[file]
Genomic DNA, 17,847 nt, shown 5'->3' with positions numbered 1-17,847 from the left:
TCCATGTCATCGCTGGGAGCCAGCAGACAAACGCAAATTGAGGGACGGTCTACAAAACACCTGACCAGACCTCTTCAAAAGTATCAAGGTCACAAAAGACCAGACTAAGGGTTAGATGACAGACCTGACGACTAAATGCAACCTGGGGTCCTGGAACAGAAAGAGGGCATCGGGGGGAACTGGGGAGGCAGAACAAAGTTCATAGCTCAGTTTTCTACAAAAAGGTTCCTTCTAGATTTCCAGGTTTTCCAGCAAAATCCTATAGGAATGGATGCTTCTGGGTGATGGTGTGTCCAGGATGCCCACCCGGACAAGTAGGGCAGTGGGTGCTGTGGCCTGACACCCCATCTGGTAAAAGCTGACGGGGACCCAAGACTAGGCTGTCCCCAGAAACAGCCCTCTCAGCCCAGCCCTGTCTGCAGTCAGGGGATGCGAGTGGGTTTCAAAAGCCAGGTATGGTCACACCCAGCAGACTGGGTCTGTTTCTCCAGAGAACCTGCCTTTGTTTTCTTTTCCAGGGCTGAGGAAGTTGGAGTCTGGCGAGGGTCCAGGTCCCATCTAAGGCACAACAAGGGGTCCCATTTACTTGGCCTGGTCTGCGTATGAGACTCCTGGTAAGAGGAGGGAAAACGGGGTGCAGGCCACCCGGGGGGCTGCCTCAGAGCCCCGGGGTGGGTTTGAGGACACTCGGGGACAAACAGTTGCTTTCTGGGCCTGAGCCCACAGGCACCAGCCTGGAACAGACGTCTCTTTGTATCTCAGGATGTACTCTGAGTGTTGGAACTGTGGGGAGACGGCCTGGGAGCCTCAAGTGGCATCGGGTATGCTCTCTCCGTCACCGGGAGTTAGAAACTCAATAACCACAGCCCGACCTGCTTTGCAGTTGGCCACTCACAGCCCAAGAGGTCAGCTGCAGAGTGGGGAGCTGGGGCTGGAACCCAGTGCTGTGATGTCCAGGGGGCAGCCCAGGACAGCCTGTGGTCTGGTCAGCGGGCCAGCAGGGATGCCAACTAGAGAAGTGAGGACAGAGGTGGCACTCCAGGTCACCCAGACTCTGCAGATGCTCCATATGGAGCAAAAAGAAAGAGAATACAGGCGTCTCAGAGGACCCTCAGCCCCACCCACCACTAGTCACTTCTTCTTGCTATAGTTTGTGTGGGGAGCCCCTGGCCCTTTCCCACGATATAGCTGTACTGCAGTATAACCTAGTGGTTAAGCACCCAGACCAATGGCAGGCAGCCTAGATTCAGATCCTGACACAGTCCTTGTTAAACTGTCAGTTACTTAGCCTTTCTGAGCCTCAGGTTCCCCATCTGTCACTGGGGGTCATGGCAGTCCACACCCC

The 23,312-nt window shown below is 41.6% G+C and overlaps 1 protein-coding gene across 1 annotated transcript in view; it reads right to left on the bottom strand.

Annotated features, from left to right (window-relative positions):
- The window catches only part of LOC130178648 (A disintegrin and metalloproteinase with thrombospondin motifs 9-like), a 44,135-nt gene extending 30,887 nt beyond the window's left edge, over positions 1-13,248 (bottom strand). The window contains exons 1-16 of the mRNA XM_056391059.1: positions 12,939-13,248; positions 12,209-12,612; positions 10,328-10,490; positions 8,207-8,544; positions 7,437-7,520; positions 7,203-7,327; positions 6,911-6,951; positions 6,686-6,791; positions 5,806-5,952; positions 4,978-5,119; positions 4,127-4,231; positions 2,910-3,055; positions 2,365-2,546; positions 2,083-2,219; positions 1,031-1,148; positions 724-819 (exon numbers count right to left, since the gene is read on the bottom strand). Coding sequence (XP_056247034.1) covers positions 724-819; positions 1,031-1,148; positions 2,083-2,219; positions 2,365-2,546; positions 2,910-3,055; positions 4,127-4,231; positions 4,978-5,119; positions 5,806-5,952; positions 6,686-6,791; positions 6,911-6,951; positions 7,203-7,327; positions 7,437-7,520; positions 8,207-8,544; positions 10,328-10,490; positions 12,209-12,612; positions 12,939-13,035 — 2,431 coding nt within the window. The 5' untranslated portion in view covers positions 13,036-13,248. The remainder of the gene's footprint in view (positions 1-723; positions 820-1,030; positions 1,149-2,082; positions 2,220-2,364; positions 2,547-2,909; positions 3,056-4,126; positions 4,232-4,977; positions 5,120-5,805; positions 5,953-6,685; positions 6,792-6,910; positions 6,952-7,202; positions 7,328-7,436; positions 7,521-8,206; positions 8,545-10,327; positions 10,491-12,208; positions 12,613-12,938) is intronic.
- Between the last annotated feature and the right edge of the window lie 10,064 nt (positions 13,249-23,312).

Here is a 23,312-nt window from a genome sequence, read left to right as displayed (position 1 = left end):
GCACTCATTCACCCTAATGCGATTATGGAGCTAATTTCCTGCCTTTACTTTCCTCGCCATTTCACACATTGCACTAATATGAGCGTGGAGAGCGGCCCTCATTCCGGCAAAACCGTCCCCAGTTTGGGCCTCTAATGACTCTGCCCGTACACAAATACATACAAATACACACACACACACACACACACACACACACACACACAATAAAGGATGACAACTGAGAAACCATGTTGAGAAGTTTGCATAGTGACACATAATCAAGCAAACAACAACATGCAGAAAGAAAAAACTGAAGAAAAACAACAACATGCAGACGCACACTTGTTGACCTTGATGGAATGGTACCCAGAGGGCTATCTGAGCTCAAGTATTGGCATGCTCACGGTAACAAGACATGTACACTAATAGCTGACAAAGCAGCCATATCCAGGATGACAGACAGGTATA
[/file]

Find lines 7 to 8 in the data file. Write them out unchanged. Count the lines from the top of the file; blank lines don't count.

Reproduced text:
Here is a 23,312-nt window from a genome sequence, read left to right as displayed (position 1 = left end):
GCACTCATTCACCCTAATGCGATTATGGAGCTAATTTCCTGCCTTTACTTTCCTCGCCATTTCACACATTGCACTAATATGAGCGTGGAGAGCGGCCCTCATTCCGGCAAAACCGTCCCCAGTTTGGGCCTCTAATGACTCTGCCCGTACACAAATACATACAAATACACACACACACACACACACACACACACACACACACAATAAAGGATGACAACTGAGAAACCATGTTGAGAAGTTTGCATAGTGACACATAATCAAGCAAACAACAACATGCAGAAAGAAAAAACTGAAGAAAAACAACAACATGCAGACGCACACTTGTTGACCTTGATGGAATGGTACCCAGAGGGCTATCTGAGCTCAAGTATTGGCATGCTCACGGTAACAAGACATGTACACTAATAGCTGACAAAGCAGCCATATCCAGGATGACAGACAGGTATA